i wrote this before my pregnancy with my daughter, and i experienced another episode during my first trimester with her as well. given my many episodes, i’ve been advised to stay on the meds for at least three years after the last episode. i take a moderate dose, but three times as strong as what i started on approximately 2.5 years ago. there are many days i want to stop taking them, questioning my inherent worth that i can’t “snap out of it” on my own. taking the meds through two pregnancies was torturous; on more than one occasion pharmacists have questioned my taking of the drugs while pregnant in front of other customers. i was so embarrassed, even if i was sure that the other customers had no idea of what the generic drug was for.

there was another episode of oprah [can you tell i’m a fan?] of a woman who refused to acknowledge the alcohol addiction that was destroying her family. dr. robin, a regular guest, said something that will stay with me forever: “once you have children, you lose the right to have a breakdown.” i believe in that wholeheartedly. as much as taking meds everyday and having my husband question every mood swing as the beginning of an episode is annoying, i can see the joy in my children’s eye when i’m able to smile at them, when i’m able to get out of the bed and get them and myself dressed, when we are all able to sit and eat at the table together.

really, when you have kids your life is no longer just yours, it belongs to them as well. in some ways, that’s annoying, like when you want to have just one more glass of wine or join your cohort in a night of debauchery in the big city. but it’s also extremely rewarding – being healthier and happier is not just internally gratifying, but the benefit is also seen externally. it’s amazing that although biologically kids serve the purpose to replace you once you are gone, they also inspire you to live the best life you can.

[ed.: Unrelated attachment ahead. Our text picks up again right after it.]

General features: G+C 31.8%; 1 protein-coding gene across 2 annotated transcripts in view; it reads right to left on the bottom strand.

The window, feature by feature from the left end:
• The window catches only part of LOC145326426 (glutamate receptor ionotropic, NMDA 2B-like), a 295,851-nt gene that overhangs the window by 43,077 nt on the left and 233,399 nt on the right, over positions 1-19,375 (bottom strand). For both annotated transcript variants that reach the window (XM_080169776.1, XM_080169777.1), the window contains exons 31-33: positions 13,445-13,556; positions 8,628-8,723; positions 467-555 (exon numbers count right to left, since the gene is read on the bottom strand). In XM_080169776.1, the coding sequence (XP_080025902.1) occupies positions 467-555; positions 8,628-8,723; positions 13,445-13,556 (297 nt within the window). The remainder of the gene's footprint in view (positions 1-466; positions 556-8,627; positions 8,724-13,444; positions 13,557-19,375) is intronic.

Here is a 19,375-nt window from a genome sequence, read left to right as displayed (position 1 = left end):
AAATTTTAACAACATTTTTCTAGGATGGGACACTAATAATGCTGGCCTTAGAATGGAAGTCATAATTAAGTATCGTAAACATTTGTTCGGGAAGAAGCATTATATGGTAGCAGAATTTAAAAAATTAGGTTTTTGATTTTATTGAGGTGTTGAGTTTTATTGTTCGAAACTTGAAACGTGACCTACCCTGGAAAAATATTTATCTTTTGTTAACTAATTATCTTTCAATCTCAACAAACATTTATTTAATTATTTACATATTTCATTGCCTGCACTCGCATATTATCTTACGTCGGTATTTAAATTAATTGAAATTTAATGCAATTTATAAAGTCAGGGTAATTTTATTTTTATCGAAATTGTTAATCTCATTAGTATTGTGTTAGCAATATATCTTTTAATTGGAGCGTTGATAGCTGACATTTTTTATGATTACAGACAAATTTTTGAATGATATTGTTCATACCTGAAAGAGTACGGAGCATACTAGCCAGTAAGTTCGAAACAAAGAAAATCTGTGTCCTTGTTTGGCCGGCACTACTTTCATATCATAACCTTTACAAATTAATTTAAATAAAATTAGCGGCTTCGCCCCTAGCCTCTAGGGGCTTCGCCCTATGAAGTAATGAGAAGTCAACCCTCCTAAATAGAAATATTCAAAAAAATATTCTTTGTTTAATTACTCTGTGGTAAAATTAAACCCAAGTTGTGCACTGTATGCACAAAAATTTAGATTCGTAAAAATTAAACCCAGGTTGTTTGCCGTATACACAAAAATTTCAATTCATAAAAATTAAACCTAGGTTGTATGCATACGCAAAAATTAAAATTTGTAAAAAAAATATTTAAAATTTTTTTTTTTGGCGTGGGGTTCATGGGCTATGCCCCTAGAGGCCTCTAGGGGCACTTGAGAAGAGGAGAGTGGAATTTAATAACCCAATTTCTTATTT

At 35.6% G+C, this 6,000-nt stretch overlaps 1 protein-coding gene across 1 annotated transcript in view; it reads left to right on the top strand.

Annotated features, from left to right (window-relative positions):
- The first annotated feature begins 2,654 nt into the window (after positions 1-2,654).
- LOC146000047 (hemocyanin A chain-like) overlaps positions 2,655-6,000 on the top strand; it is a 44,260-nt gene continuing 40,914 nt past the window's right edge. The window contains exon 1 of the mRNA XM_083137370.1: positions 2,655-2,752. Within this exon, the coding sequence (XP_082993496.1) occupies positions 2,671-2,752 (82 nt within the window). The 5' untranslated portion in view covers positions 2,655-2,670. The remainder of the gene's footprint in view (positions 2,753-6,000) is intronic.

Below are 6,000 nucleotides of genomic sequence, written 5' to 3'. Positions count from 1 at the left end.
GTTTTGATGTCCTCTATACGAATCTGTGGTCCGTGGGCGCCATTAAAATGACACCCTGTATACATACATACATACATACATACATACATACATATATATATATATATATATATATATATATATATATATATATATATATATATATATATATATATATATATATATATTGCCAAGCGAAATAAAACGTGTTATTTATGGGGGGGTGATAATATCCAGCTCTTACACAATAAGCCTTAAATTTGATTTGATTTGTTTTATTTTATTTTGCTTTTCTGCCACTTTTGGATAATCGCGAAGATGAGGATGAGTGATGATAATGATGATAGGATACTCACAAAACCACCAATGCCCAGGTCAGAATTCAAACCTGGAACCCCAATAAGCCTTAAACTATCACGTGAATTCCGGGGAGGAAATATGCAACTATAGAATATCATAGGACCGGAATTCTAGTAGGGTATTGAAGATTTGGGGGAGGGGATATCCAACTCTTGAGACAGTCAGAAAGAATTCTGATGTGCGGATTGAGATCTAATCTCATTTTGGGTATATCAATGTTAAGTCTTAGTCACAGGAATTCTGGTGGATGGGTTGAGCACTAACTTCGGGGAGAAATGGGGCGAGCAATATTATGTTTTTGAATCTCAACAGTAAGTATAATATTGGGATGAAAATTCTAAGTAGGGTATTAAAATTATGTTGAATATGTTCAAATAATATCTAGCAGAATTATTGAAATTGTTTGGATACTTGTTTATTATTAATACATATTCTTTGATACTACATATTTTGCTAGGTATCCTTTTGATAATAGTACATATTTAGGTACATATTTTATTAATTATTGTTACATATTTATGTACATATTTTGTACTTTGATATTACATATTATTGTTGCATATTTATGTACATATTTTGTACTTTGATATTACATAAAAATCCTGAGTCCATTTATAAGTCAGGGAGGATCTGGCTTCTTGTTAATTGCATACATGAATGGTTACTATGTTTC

3 thoughts on “the best life

  1. When you have been diagnosed as having a disease do you take the medicine as perscribed? When you have an infection that requires 10 full days of antibiotics do you get off it because you feel good after 6 days?

    Having a chemical imbalance, if this is what you have, is no different from any other disease that requires treatment. If the medicine that has been perscribed is not working for you talk to you physician/psychiatrist about changing it.

    Losing the right to have a breakdown because you have children sounds like something out of the dark ages. If you suffer from a chemical imbalance you have little choice in whether you have a breakdown or not accept to stay on treatment and even that brings no guarantees. Of course, if you know you have a disease beforehand and believe this statement you can choose to stay childless.

    I hope this does not come across as harsh and if it does then I apologize. I don’t intend it that way. I don’t have time to search your blog to find out more about you and maybe I should before posting this but my antenna always go up when I read..I didn’t take my medicine last night and am thinking about not taking it tonight. For most of us, and maybe this is not you, living the best life we can requires medication.

    Good luck and again, my apologies if I’m out of line.


  2. manicblue –

    when i said i was contemplating taking my medicine, i didn’t mean i was thinking about not taking it, only that it was on my mind that it was something i needed to do. also, when i said you lose the right to have a breakdown, i was advocating my taking my medicines because they are what keep me from potentially having a breakdown. my point is that you do all that you have to do to be and stay happy and healthy when you have children, including taking medicines that may have undesirable side effects. i agree with you, having my best life requires medication, at least right now. of course, nothing is guaranteed, but you have to do the best you again, especially when you have children.

    no need to apologize, i obviously was not too clear about my stance on depression and medication.